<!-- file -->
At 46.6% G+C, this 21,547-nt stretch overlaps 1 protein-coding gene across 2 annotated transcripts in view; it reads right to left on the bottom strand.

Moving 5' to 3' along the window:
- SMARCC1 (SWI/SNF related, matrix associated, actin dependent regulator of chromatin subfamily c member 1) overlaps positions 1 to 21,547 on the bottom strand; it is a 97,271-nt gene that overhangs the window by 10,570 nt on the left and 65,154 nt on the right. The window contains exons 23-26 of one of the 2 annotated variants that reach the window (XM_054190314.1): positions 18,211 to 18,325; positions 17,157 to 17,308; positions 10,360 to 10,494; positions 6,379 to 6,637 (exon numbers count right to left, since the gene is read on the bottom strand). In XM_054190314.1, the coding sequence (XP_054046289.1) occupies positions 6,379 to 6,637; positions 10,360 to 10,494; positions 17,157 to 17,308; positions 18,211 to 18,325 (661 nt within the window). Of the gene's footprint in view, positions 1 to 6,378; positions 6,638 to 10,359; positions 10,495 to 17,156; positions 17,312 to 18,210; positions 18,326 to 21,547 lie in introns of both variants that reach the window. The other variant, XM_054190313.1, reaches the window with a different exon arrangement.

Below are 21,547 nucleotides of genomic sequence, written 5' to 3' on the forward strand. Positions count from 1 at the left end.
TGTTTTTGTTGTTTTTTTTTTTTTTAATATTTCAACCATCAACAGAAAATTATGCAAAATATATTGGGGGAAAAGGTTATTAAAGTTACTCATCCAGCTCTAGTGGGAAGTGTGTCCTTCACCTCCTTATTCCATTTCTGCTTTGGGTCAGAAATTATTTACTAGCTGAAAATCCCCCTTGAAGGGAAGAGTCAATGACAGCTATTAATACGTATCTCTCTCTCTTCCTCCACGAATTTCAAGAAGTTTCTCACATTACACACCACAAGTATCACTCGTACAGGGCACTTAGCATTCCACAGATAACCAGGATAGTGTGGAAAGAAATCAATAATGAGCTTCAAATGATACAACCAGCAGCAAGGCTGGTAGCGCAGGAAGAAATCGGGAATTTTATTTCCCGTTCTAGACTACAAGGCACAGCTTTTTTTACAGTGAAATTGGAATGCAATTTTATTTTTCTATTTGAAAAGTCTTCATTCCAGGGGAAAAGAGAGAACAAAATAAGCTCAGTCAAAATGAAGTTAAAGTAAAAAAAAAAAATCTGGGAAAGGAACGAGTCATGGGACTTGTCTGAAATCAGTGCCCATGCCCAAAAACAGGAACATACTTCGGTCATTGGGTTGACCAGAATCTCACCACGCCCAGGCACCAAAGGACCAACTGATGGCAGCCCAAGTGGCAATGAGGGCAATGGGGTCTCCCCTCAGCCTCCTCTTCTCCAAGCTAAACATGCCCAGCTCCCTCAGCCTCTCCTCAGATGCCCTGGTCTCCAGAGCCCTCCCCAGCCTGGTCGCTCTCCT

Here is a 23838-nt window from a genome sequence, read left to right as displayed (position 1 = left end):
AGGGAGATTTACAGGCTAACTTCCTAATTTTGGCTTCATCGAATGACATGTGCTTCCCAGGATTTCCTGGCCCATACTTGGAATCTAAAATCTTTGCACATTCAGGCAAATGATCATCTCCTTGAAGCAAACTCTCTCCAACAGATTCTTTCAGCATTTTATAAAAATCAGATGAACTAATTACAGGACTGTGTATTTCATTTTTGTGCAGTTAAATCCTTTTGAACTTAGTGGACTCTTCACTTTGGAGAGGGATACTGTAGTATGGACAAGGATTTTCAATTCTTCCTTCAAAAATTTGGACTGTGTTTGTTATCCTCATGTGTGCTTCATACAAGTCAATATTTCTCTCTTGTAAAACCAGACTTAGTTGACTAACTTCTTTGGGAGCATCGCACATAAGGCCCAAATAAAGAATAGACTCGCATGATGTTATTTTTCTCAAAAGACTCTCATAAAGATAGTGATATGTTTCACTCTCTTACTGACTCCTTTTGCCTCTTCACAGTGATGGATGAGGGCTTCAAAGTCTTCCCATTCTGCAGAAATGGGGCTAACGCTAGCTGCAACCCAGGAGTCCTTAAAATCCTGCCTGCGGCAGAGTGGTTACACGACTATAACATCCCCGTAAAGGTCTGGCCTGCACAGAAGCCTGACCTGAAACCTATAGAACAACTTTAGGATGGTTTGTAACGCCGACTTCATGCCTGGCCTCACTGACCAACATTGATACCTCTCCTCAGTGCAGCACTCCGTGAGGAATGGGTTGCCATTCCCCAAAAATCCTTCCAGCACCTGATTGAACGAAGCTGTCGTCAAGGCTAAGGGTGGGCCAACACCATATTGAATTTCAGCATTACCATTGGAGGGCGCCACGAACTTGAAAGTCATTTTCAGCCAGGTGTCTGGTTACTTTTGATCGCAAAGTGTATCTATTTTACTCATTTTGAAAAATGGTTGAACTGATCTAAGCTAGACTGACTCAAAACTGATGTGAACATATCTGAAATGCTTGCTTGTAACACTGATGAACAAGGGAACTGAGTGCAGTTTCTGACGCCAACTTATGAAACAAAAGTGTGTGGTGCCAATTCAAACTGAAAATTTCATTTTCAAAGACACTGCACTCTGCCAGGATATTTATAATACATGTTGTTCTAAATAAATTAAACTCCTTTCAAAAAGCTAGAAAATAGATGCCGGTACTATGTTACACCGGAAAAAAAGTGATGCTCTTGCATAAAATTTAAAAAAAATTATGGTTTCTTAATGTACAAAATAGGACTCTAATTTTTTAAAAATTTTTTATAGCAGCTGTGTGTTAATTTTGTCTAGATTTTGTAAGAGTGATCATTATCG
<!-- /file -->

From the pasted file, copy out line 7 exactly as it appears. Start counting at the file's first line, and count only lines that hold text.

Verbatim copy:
AGGGAGATTTACAGGCTAACTTCCTAATTTTGGCTTCATCGAATGACATGTGCTTCCCAGGATTTCCTGGCCCATACTTGGAATCTAAAATCTTTGCACATTCAGGCAAATGATCATCTCCTTGAAGCAAACTCTCTCCAACAGATTCTTTCAGCATTTTATAAAAATCAGATGAACTAATTACAGGACTGTGTATTTCATTTTTGTGCAGTTAAATCCTTTTGAACTTAGTGGACTCTTCACTTTGGAGAGGGATACTGTAGTATGGACAAGGATTTTCAATTCTTCCTTCAAAAATTTGGACTGTGTTTGTTATCCTCATGTGTGCTTCATACAAGTCAATATTTCTCTCTTGTAAAACCAGACTTAGTTGACTAACTTCTTTGGGAGCATCGCACATAAGGCCCAAATAAAGAATAGACTCGCATGATGTTATTTTTCTCAAAAGACTCTCATAAAGATAGTGATATGTTTCACTCTCTTACTGACTCCTTTTGCCTCTTCACAGTGATGGATGAGGGCTTCAAAGTCTTCCCATTCTGCAGAAATGGGGCTAACGCTAGCTGCAACCCAGGAGTCCTTAAAATCCTGCCTGCGGCAGAGTGGTTACACGACTATAACATCCCCGTAAAGGTCTGGCCTGCACAGAAGCCTGACCTGAAACCTATAGAACAACTTTAGGATGGTTTGTAACGCCGACTTCATGCCTGGCCTCACTGACCAACATTGATACCTCTCCTCAGTGCAGCACTCCGTGAGGAATGGGTTGCCATTCCCCAAAAATCCTTCCAGCACCTGATTGAACGAAGCTGTCGTCAAGGCTAAGGGTGGGCCAACACCATATTGAATTTCAGCATTACCATTGGAGGGCGCCACGAACTTGAAAGTCATTTTCAGCCAGGTGTCTGGTTACTTTTGATCGCAAAGTGTATCTATTTTACTCATTTTGAAAAATGGTTGAACTGATCTAAGCTAGACTGACTCAAAACTGATGTGAACATATCTGAAATGCTTGCTTGTAACACTGATGAACAAGGGAACTGAGTGCAGTTTCTGACGCCAACTTATGAAACAAAAGTGTGTGGTGCCAATTCAAACTGAAAATTTCATTTTCAAAGACACTGCACTCTGCCAGGATATTTATAATACATGTTGTTCTAAATAAATTAAACTCCTTTCAAAAAGCTAGAAAATAGATGCCGGTACTATGTTACACCGGAAAAAAAGTGATGCTCTTGCATAAAATTTAAAAAAAATTATGGTTTCTTAATGTACAAAATAGGACTCTAATTTTTTAAAAATTTTTTATAGCAGCTGTGTGTTAATTTTGTCTAGATTTTGTAAGAGTGATCATTATCG